Dirty polluted air is a real problem in most congested cities, and finding new ways to clean it up is always a good idea. So when the University of Engineering and Technology of Peru (UTEC) decided to build a new campus in downtown Lima, they came up with an air-cleaning billboard to minimize the impact of the work on local air quality.
UTEC is the same university that created that water generating billboard we saw last year, so clearly these students have a thing for combining environmental projects with advertising signs. You might think that a pollution-sucking billboard sounds a bit like a token project that just scrubs a little air to make the university look good, but this thing really cranks. At over 3.5 million cubic feet of fresh air a day, the sign scrubs the air as efficiently as 1,200 trees, making it easier for everyone to breathe over a five block radius.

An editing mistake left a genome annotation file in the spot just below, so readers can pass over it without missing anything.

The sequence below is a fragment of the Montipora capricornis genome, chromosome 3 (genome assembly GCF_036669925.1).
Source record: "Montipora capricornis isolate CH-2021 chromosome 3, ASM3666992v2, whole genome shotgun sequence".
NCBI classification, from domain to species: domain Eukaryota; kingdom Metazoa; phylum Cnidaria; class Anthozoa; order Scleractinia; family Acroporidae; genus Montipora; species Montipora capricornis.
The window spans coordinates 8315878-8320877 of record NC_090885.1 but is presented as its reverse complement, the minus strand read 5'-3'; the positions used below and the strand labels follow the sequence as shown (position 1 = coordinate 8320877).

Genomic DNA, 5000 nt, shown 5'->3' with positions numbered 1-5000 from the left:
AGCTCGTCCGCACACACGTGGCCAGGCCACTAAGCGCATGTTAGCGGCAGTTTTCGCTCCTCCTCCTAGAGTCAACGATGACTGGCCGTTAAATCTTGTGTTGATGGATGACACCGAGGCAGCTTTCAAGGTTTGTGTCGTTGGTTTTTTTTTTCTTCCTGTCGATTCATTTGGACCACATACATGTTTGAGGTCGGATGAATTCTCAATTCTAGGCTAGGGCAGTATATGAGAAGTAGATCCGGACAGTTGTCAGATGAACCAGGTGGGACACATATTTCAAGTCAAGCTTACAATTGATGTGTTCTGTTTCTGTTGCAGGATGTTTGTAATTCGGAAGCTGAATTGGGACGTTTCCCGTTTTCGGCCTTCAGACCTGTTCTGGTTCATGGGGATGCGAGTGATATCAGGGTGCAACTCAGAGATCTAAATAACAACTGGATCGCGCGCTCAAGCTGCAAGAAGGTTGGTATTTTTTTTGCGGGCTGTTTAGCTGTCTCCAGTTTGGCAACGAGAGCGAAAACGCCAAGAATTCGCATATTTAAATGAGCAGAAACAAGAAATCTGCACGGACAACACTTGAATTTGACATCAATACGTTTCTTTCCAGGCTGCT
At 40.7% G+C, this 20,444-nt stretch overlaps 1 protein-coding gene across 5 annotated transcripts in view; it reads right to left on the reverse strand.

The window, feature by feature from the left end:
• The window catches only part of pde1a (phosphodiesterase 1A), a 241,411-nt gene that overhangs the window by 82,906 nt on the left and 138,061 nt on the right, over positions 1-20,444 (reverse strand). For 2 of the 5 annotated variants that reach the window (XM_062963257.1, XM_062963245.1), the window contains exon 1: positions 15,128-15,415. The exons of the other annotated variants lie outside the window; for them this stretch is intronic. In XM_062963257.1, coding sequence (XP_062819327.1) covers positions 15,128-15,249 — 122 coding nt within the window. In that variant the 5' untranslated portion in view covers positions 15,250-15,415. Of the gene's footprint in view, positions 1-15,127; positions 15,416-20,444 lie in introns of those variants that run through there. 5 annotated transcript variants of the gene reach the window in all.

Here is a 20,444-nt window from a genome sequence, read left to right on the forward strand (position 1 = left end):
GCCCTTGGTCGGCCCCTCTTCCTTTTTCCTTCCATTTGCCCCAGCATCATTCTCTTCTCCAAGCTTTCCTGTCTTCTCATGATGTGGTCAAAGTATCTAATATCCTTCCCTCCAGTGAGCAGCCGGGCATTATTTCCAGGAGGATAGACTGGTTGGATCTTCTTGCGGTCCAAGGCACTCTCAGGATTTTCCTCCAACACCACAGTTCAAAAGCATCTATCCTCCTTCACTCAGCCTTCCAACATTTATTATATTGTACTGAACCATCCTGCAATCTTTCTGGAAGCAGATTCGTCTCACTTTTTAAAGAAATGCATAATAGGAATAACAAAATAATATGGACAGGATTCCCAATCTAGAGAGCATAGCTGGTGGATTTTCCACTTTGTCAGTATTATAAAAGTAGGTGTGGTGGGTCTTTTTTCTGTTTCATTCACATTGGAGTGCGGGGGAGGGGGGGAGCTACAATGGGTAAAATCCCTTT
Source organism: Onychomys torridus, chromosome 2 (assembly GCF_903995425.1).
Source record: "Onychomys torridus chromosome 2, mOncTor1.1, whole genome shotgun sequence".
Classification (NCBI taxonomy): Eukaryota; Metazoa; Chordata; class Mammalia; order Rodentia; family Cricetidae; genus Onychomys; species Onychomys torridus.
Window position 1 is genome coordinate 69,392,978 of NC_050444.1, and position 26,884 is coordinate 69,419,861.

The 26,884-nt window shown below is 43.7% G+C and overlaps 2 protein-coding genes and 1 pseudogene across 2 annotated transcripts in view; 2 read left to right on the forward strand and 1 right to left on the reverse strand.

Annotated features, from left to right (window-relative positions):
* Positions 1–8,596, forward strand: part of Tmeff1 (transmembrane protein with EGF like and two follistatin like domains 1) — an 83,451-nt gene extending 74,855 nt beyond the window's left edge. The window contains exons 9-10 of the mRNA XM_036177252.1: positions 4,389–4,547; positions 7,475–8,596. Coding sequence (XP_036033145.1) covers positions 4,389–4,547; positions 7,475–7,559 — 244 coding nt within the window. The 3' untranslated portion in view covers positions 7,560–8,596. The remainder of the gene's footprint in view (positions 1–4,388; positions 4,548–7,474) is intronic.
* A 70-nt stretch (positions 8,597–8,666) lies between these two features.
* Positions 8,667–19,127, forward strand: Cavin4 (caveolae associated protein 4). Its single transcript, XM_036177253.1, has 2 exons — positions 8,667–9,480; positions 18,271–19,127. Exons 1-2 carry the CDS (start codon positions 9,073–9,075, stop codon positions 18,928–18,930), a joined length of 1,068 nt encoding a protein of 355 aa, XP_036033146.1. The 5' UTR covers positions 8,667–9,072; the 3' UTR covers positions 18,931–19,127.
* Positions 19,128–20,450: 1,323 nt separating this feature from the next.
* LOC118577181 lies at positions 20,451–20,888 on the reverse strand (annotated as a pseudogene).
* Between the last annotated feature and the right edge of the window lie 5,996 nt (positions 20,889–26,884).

Lima has some of the worst air quality in the world, but because the billboard was to be installed in a construction area, UTEC designed it specifically to filter out the types of contaminants generated during such as dust, metal particles and stone dust, along with bacteria and germs. UTEC took samples of the recovered contaminants, and is using them to learn more about urban pollution. The cleaning process uses water and basic thermodynamics to clean the air, and the entire billboard uses only about 2,500 watts when it's running. That's less than a large room air conditioner.
If the billboard works as planned, UTEP plans to develop the technology by building more. Who knows? Perhaps one day a pollution-eating billboard will be a standard feature of all large construction sites.